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PRA sets out draft approach to UK insurers' technical provisions and internal models under Solvency II regime

Out-Law News | 20 Mar 2014 | 12:19 pm | 2 min. read

The UK's Prudential Regulation Authority (PRA) is consulting on proposals which would apply to general insurers under key aspects of the EU's Solvency II regulatory regime.

The regulator's draft supervisory statement (8-page / 149KB PDF) sets out its expectations of firms in relation to the calculation of capital requirements and their use of 'internal models', meaning their own compliance systems. Its final approach will depend on any further regulations or guidelines issued by the EU market supervisor the European Insurance and Occupational Pensions Authority (EIOPA). However, it is publishing the document now to "enable firms to consider the PRA's expectations as part of their planning and preparation for the new regime", it said.

The statement clarifies requirements in the Solvency II Directive that 'technical provisions', intended to cover the economic value of insurers' liabilities, be calculated using "realistic assumptions" and "adequate methods". It also sets out what firms using internal models need to take into account to ensure that "all material risks" to which they are exposed are covered.

Last week, the European Parliament voted to approve the Omnibus II Directive, which completes and finalises the new Solvency II framework for insurance regulation and supervision in the EU. The directive must now be formally adopted by member states. The new regime is expected to be transposed into national laws by 31 March 2015 and to come into force on 1 January 2016.

Solvency II sets out broader risk management requirements for European insurers and dictates how much capital firms must hold in relation to their liabilities. Approval of the legislation, which was originally scheduled to come into force in 2012, has undergone multiple delays leading to considerable confusion from the insurance industry and national regulators. The final text contains compromises on the size of the capital buffer that insurers would need to hold to guarantee long-term liabilities, and transitional provisions on third country equivalence.

Once the new regime is in force, firms will be permitted to develop internal models in order to calculate their liabilities or will be able to use a 'standard' model, which will likely mean higher capital charges. Internal models would have to be submitted to the PRA for approval. The directive requires that internal models cover "all material risks" to which firms are exposed, and that the method used to calculate model technical provisions is consistent with that used for the full technical provisions calculation.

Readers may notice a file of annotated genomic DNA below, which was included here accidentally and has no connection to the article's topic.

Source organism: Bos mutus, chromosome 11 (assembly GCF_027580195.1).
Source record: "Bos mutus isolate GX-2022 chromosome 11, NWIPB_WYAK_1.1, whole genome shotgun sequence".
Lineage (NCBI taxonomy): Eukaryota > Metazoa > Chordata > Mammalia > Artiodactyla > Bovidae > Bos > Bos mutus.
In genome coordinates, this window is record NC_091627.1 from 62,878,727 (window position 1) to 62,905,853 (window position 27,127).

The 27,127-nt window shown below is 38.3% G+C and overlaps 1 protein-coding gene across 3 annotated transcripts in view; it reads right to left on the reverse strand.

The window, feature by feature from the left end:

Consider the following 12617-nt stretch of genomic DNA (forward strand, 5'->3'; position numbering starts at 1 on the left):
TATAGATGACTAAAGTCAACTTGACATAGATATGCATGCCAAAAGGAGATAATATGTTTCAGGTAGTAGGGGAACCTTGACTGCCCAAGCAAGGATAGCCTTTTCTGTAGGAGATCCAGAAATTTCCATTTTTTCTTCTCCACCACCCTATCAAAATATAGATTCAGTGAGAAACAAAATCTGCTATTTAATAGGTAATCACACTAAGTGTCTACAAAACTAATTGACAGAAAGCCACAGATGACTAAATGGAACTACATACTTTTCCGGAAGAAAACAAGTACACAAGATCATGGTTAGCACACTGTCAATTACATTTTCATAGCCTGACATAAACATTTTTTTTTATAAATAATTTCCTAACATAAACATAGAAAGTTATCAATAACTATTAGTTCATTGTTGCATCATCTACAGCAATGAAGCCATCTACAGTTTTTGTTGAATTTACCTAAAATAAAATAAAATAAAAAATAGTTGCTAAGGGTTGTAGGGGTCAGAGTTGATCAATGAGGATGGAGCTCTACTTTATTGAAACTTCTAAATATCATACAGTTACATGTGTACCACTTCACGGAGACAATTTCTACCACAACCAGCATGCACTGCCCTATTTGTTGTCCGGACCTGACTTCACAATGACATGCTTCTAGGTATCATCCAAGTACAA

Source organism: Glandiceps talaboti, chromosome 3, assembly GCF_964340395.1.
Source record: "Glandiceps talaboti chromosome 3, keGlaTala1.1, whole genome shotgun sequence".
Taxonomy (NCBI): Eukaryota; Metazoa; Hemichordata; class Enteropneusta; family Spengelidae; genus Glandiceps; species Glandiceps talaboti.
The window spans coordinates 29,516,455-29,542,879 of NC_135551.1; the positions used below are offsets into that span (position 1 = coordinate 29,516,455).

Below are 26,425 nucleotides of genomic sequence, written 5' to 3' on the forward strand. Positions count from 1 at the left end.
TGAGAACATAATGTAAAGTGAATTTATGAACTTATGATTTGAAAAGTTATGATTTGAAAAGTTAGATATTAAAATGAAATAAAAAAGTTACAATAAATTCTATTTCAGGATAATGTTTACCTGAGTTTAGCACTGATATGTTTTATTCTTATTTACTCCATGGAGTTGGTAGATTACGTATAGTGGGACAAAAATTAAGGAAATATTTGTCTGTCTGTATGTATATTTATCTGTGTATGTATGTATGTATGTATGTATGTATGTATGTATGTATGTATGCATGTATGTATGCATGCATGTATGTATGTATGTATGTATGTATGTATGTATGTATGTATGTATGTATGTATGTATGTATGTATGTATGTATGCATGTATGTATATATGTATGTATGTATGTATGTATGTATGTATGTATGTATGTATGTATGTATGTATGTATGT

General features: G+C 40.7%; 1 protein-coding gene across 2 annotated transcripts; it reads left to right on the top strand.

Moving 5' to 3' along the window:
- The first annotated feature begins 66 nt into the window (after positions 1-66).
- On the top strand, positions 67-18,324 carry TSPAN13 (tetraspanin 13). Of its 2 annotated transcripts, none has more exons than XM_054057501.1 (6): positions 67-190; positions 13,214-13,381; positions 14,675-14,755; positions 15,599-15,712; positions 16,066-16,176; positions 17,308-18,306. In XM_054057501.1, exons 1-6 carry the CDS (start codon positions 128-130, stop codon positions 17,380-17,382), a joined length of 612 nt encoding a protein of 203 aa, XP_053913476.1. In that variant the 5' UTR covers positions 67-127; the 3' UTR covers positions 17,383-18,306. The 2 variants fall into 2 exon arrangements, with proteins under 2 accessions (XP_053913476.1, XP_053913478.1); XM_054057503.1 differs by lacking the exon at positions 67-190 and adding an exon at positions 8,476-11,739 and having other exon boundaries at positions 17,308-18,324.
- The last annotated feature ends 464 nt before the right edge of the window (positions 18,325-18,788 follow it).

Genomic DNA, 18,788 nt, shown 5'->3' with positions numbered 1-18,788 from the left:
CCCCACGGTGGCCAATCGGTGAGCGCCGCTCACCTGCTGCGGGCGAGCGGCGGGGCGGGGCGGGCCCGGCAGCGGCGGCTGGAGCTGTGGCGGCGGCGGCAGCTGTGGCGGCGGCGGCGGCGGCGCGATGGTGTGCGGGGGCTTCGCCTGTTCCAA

The PRA's draft supervisory statement makes it clear that firms should only use historical data to inform their internal models where that data will take into account all material risks. They should also take particular care when using third party models to adapt them to cover all material risks in their own risk profile, and to avoid the use of assumptions selected by default. As an example, firms that use a third party model for earthquake exposure should also ensure that the model covers related risks, such as corresponding tsunami exposure, the statement said.

Firms should also allow for estimation errors where these are material and it is practicable to do so, according to the statement. They should also be careful to take account of calendar year effects, such as claims inflation, as part of their internal models unless their results would appropriately reflect the volatility introduced by these effects without doing so.

The statement would also require firms to consider whether their methods used for calculating technical provisions include the risk margin. According to the statement, the PRA considers the risk margin to be a "significant part" of the technical provisions calculation. Again, firms should not limit themselves solely to use of historical data in their calculations.

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